For Emanuel, risk hosting summit ‘will pay off’
BY FRAN SPIELMAN City Hall Reporterfirstname.lastname@example.org May 21, 2012 8:34PM
5/21/12 Chicago A protestor talk with police as they change their route during the protest during the NATO summit in Chicago on Monday, May 21st. | Dan Luedert~Sun-Times Media
- The NATO Summit: Complete coverage, videos, photos
- Photos: NATO protesters rally outside Obama campaign headquarters
Updated: July 2, 2012 8:37AM
Mayor Rahm Emanuel had the most to lose from the NATO summit — having stuck his neck out to get it and squeezed business leaders to spend $36.5 million to fund it — and he appears to have emerged from Chicago’s dance on the world stage relatively unscathed.
“A lot of people were irritated by all the inconvenience. But in the perspective of time, he will come off looking rather well in comparison to the mayor of Seattle, who lost his re-election bid because of disturbances” tied to the 1999 World Trade Organization meeting, said former independent alderman Dick Simpson, head of the political science department at the University of Illinois at Chicago.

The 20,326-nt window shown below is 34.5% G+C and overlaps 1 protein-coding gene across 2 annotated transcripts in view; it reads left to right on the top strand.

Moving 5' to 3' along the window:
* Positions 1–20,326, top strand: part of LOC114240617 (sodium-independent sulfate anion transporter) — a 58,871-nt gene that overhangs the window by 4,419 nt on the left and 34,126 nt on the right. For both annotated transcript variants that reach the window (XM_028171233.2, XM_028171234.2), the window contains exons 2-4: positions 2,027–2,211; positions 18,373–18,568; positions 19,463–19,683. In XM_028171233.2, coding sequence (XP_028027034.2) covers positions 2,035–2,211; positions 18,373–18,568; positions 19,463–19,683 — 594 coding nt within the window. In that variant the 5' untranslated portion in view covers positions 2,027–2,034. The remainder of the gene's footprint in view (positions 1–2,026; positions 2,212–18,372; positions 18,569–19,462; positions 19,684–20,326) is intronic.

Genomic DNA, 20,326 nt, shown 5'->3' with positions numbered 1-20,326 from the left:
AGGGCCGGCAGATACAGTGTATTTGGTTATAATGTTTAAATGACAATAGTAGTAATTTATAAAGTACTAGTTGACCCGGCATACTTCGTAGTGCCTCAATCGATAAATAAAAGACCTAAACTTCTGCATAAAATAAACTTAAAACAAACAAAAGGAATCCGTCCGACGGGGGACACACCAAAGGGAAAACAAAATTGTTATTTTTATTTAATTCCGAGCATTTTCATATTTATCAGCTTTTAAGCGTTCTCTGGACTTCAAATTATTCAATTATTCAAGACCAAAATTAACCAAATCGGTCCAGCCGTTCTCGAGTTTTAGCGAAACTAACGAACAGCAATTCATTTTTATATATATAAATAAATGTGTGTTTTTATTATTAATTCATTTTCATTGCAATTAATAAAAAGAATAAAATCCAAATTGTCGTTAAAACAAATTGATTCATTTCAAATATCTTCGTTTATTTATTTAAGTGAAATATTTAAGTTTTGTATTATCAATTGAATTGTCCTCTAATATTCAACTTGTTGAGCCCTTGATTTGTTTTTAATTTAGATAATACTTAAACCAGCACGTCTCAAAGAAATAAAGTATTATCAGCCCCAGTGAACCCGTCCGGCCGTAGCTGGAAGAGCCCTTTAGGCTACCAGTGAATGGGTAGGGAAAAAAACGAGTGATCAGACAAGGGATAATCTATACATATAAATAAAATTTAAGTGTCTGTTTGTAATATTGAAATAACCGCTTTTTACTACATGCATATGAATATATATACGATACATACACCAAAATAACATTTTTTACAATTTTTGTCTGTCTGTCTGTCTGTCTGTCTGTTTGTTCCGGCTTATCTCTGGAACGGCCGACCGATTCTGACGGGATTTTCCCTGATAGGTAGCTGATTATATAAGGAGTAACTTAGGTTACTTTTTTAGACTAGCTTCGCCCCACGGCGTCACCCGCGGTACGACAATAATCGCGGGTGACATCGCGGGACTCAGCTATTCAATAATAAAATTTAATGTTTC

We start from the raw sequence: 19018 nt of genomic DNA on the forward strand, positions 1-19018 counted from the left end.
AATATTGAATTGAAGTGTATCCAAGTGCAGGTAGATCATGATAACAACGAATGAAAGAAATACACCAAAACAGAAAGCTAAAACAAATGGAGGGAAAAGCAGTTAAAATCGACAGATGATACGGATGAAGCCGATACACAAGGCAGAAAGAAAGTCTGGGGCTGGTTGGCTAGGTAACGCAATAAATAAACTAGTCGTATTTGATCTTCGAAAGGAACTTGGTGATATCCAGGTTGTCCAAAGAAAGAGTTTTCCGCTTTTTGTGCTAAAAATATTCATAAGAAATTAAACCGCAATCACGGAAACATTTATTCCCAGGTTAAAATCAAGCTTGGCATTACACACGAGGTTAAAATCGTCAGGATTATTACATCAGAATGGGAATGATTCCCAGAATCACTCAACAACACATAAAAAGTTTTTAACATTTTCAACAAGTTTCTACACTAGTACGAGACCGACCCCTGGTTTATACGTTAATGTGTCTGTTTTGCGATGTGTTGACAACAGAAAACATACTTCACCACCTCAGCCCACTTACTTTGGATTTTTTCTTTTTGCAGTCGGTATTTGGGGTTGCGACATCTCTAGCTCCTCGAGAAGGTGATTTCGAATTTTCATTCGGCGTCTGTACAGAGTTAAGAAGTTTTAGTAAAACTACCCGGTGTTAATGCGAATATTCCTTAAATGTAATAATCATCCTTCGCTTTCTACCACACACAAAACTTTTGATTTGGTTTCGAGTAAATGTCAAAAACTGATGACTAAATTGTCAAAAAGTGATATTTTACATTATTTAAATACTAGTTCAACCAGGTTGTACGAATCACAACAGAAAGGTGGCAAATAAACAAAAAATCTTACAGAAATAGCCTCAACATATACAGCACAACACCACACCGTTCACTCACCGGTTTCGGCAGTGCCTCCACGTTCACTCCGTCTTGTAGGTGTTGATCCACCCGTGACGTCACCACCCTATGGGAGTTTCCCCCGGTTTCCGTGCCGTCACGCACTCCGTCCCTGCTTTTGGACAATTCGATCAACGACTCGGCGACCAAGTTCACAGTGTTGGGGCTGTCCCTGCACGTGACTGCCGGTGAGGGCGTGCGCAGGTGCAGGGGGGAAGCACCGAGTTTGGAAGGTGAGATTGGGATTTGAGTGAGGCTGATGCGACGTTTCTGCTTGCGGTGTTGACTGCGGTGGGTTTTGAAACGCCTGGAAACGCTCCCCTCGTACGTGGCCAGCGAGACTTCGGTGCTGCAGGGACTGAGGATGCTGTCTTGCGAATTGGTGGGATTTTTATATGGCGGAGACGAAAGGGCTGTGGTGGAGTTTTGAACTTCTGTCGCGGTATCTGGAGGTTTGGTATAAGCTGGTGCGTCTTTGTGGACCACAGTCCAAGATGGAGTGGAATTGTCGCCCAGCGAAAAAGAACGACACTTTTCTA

“We were able to host world leaders. It came off well. It heightens Chicago’s image and shows that we have come out from the cloud of 1968. It looks like we’ve grown up past that period of confrontation in our history.”
Despite the ugly image of baton-wielding Chicago Police officers squaring off against the protesters who tried to provoke them, Emanuel’s administration is getting high marks for its preparation and performance during the NATO summit.
Snow plows were used as an imposing blue barrier to keep protesters at bay. Bicycles purchased for the summit and strategically used by police gave new meaning to Emanuel’s vow to make Chicago the nation’s most bike-friendly city.
Police officers well-equipped, well-trained and smartly instructed to turn the other cheek kept arrests and confrontations to a minimum.
And if it weren’t for the “Black Bloc” of anarchists hell-bent on destruction, the city’s painstaking negotiations with at least three major groups of protesters would likely have resulted in precisely what the U.S. Constitution guarantees: the peaceful exercise of First Amendment rights.
“I can’t tell you how pleased we are,” the mayor’s chief-of-staff Theresa Mintle said Monday.